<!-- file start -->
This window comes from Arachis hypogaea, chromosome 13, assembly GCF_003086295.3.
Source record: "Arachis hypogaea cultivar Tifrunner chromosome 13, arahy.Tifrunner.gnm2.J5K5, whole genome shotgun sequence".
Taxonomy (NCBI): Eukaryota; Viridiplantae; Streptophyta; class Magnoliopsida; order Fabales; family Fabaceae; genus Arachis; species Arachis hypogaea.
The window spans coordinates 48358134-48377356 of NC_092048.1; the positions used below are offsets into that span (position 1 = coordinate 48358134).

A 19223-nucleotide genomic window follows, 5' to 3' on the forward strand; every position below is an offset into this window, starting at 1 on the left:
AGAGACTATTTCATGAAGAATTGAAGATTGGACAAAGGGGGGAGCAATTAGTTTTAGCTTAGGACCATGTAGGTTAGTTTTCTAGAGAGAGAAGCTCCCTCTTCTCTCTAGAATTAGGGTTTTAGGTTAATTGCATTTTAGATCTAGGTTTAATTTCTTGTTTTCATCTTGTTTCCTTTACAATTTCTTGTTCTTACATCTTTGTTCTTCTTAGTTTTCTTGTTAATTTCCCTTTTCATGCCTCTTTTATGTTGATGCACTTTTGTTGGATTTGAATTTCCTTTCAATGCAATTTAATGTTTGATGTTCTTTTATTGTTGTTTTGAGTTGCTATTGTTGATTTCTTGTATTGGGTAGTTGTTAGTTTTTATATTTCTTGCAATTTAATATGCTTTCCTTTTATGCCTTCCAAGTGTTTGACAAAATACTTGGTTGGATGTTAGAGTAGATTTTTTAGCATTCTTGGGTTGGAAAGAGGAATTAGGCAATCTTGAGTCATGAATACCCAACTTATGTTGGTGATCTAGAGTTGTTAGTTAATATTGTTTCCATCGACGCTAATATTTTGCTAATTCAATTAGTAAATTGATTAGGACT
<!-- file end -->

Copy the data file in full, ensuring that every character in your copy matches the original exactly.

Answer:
This window comes from Arachis hypogaea, chromosome 13, assembly GCF_003086295.3.
Source record: "Arachis hypogaea cultivar Tifrunner chromosome 13, arahy.Tifrunner.gnm2.J5K5, whole genome shotgun sequence".
Taxonomy (NCBI): Eukaryota; Viridiplantae; Streptophyta; class Magnoliopsida; order Fabales; family Fabaceae; genus Arachis; species Arachis hypogaea.
The window spans coordinates 48358134-48377356 of NC_092048.1; the positions used below are offsets into that span (position 1 = coordinate 48358134).

A 19223-nucleotide genomic window follows, 5' to 3' on the forward strand; every position below is an offset into this window, starting at 1 on the left:
AGAGACTATTTCATGAAGAATTGAAGATTGGACAAAGGGGGGAGCAATTAGTTTTAGCTTAGGACCATGTAGGTTAGTTTTCTAGAGAGAGAAGCTCCCTCTTCTCTCTAGAATTAGGGTTTTAGGTTAATTGCATTTTAGATCTAGGTTTAATTTCTTGTTTTCATCTTGTTTCCTTTACAATTTCTTGTTCTTACATCTTTGTTCTTCTTAGTTTTCTTGTTAATTTCCCTTTTCATGCCTCTTTTATGTTGATGCACTTTTGTTGGATTTGAATTTCCTTTCAATGCAATTTAATGTTTGATGTTCTTTTATTGTTGTTTTGAGTTGCTATTGTTGATTTCTTGTATTGGGTAGTTGTTAGTTTTTATATTTCTTGCAATTTAATATGCTTTCCTTTTATGCCTTCCAAGTGTTTGACAAAATACTTGGTTGGATGTTAGAGTAGATTTTTTAGCATTCTTGGGTTGGAAAGAGGAATTAGGCAATCTTGAGTCATGAATACCCAACTTATGTTGGTGATCTAGAGTTGTTAGTTAATATTGTTTCCATCGACGCTAATATTTTGCTAATTCAATTAGTAAATTGATTAGGACT